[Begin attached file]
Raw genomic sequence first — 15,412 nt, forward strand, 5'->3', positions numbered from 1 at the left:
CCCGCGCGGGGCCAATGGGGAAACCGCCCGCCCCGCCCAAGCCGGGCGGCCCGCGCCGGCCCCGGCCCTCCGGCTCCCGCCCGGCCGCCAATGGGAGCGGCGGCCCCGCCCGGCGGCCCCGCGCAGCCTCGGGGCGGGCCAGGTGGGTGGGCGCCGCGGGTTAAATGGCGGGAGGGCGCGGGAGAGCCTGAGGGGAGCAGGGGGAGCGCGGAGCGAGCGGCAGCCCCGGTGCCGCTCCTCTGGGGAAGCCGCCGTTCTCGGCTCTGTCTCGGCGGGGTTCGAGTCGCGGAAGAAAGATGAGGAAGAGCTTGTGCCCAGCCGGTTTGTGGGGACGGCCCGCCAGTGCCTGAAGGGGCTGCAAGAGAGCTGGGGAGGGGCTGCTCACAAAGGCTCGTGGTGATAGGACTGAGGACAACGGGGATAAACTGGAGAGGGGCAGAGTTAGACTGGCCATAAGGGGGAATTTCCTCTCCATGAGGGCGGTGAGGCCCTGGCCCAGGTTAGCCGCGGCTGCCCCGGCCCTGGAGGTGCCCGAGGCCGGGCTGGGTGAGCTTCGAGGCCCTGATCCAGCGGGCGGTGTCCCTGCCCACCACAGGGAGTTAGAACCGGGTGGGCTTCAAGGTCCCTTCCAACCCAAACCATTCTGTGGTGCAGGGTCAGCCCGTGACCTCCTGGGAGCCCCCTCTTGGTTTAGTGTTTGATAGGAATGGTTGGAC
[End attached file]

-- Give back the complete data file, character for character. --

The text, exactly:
Raw genomic sequence first — 15,412 nt, forward strand, 5'->3', positions numbered from 1 at the left:
CCCGCGCGGGGCCAATGGGGAAACCGCCCGCCCCGCCCAAGCCGGGCGGCCCGCGCCGGCCCCGGCCCTCCGGCTCCCGCCCGGCCGCCAATGGGAGCGGCGGCCCCGCCCGGCGGCCCCGCGCAGCCTCGGGGCGGGCCAGGTGGGTGGGCGCCGCGGGTTAAATGGCGGGAGGGCGCGGGAGAGCCTGAGGGGAGCAGGGGGAGCGCGGAGCGAGCGGCAGCCCCGGTGCCGCTCCTCTGGGGAAGCCGCCGTTCTCGGCTCTGTCTCGGCGGGGTTCGAGTCGCGGAAGAAAGATGAGGAAGAGCTTGTGCCCAGCCGGTTTGTGGGGACGGCCCGCCAGTGCCTGAAGGGGCTGCAAGAGAGCTGGGGAGGGGCTGCTCACAAAGGCTCGTGGTGATAGGACTGAGGACAACGGGGATAAACTGGAGAGGGGCAGAGTTAGACTGGCCATAAGGGGGAATTTCCTCTCCATGAGGGCGGTGAGGCCCTGGCCCAGGTTAGCCGCGGCTGCCCCGGCCCTGGAGGTGCCCGAGGCCGGGCTGGGTGAGCTTCGAGGCCCTGATCCAGCGGGCGGTGTCCCTGCCCACCACAGGGAGTTAGAACCGGGTGGGCTTCAAGGTCCCTTCCAACCCAAACCATTCTGTGGTGCAGGGTCAGCCCGTGACCTCCTGGGAGCCCCCTCTTGGTTTAGTGTTTGATAGGAATGGTTGGAC